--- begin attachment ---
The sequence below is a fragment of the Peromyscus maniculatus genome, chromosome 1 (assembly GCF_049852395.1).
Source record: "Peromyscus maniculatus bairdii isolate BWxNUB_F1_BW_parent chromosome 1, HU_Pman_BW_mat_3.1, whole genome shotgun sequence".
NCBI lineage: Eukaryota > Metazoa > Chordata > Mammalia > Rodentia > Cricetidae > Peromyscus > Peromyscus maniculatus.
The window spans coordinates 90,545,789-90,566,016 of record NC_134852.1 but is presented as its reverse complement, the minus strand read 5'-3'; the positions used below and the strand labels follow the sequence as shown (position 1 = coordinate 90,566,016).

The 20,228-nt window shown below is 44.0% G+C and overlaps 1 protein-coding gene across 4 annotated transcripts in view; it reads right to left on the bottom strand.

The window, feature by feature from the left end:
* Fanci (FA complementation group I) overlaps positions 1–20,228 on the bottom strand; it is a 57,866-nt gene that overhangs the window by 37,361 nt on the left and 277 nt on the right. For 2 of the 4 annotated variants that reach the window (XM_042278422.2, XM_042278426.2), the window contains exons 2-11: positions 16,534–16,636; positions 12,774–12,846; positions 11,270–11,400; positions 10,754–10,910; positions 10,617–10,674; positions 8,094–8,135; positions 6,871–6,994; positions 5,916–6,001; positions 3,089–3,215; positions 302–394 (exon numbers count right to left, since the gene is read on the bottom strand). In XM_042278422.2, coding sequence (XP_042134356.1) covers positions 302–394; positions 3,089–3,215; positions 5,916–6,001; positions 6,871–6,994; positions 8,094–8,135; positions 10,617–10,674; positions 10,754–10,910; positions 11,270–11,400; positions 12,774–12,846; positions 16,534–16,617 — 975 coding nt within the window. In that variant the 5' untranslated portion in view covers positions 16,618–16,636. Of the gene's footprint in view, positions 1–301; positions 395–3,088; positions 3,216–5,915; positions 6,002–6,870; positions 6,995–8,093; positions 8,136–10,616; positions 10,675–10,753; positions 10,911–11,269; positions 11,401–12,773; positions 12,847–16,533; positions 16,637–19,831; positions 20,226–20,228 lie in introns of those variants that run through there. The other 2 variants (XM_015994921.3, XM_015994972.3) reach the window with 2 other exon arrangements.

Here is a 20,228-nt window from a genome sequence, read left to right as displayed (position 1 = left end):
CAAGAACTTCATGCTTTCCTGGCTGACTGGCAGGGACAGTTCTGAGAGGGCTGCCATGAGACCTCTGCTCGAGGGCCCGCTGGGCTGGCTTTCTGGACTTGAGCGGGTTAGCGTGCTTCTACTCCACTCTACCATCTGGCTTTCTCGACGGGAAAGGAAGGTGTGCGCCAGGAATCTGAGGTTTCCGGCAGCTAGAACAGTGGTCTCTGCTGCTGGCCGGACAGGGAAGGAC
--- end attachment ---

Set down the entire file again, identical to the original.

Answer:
The sequence below is a fragment of the Peromyscus maniculatus genome, chromosome 1 (assembly GCF_049852395.1).
Source record: "Peromyscus maniculatus bairdii isolate BWxNUB_F1_BW_parent chromosome 1, HU_Pman_BW_mat_3.1, whole genome shotgun sequence".
NCBI lineage: Eukaryota > Metazoa > Chordata > Mammalia > Rodentia > Cricetidae > Peromyscus > Peromyscus maniculatus.
The window spans coordinates 90,545,789-90,566,016 of record NC_134852.1 but is presented as its reverse complement, the minus strand read 5'-3'; the positions used below and the strand labels follow the sequence as shown (position 1 = coordinate 90,566,016).

The 20,228-nt window shown below is 44.0% G+C and overlaps 1 protein-coding gene across 4 annotated transcripts in view; it reads right to left on the bottom strand.

The window, feature by feature from the left end:
* Fanci (FA complementation group I) overlaps positions 1–20,228 on the bottom strand; it is a 57,866-nt gene that overhangs the window by 37,361 nt on the left and 277 nt on the right. For 2 of the 4 annotated variants that reach the window (XM_042278422.2, XM_042278426.2), the window contains exons 2-11: positions 16,534–16,636; positions 12,774–12,846; positions 11,270–11,400; positions 10,754–10,910; positions 10,617–10,674; positions 8,094–8,135; positions 6,871–6,994; positions 5,916–6,001; positions 3,089–3,215; positions 302–394 (exon numbers count right to left, since the gene is read on the bottom strand). In XM_042278422.2, coding sequence (XP_042134356.1) covers positions 302–394; positions 3,089–3,215; positions 5,916–6,001; positions 6,871–6,994; positions 8,094–8,135; positions 10,617–10,674; positions 10,754–10,910; positions 11,270–11,400; positions 12,774–12,846; positions 16,534–16,617 — 975 coding nt within the window. In that variant the 5' untranslated portion in view covers positions 16,618–16,636. Of the gene's footprint in view, positions 1–301; positions 395–3,088; positions 3,216–5,915; positions 6,002–6,870; positions 6,995–8,093; positions 8,136–10,616; positions 10,675–10,753; positions 10,911–11,269; positions 11,401–12,773; positions 12,847–16,533; positions 16,637–19,831; positions 20,226–20,228 lie in introns of those variants that run through there. The other 2 variants (XM_015994921.3, XM_015994972.3) reach the window with 2 other exon arrangements.

Here is a 20,228-nt window from a genome sequence, read left to right as displayed (position 1 = left end):
CAAGAACTTCATGCTTTCCTGGCTGACTGGCAGGGACAGTTCTGAGAGGGCTGCCATGAGACCTCTGCTCGAGGGCCCGCTGGGCTGGCTTTCTGGACTTGAGCGGGTTAGCGTGCTTCTACTCCACTCTACCATCTGGCTTTCTCGACGGGAAAGGAAGGTGTGCGCCAGGAATCTGAGGTTTCCGGCAGCTAGAACAGTGGTCTCTGCTGCTGGCCGGACAGGGAAGGAC